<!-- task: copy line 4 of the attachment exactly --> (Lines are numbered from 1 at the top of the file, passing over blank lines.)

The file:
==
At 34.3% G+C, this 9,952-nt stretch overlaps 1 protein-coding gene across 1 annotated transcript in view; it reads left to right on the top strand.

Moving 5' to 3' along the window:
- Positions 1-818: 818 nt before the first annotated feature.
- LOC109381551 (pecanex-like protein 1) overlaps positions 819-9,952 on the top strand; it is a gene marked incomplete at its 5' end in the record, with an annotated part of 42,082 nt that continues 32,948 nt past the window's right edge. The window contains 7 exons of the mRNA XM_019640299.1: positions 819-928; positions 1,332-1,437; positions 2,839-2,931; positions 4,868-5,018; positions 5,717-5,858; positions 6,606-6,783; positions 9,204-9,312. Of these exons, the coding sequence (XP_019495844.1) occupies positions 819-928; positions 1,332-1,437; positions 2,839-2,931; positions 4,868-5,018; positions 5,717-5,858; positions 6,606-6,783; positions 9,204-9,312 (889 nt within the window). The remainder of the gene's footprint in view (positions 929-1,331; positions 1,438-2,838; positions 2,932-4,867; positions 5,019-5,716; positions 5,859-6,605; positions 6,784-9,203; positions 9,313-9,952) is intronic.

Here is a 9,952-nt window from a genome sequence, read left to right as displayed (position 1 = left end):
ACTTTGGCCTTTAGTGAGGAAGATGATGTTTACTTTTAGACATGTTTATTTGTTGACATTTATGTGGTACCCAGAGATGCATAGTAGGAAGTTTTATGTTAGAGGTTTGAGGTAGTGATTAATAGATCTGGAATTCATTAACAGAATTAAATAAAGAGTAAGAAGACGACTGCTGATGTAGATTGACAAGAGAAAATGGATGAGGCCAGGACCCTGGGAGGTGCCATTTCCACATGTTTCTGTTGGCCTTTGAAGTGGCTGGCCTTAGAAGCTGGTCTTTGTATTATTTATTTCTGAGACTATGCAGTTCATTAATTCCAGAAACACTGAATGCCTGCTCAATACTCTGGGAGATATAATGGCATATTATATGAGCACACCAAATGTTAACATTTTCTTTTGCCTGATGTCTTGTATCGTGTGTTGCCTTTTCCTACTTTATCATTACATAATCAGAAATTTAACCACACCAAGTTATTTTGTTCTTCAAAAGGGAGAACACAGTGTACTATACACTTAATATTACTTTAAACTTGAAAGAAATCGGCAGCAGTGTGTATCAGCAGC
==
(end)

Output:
- LOC109381551 (pecanex-like protein 1) overlaps positions 819-9,952 on the top strand; it is a gene marked incomplete at its 5' end in the record, with an annotated part of 42,082 nt that continues 32,948 nt past the window's right edge. The window contains 7 exons of the mRNA XM_019640299.1: positions 819-928; positions 1,332-1,437; positions 2,839-2,931; positions 4,868-5,018; positions 5,717-5,858; positions 6,606-6,783; positions 9,204-9,312. Of these exons, the coding sequence (XP_019495844.1) occupies positions 819-928; positions 1,332-1,437; positions 2,839-2,931; positions 4,868-5,018; positions 5,717-5,858; positions 6,606-6,783; positions 9,204-9,312 (889 nt within the window). The remainder of the gene's footprint in view (positions 929-1,331; positions 1,438-2,838; positions 2,932-4,867; positions 5,019-5,716; positions 5,859-6,605; positions 6,784-9,203; positions 9,313-9,952) is intronic.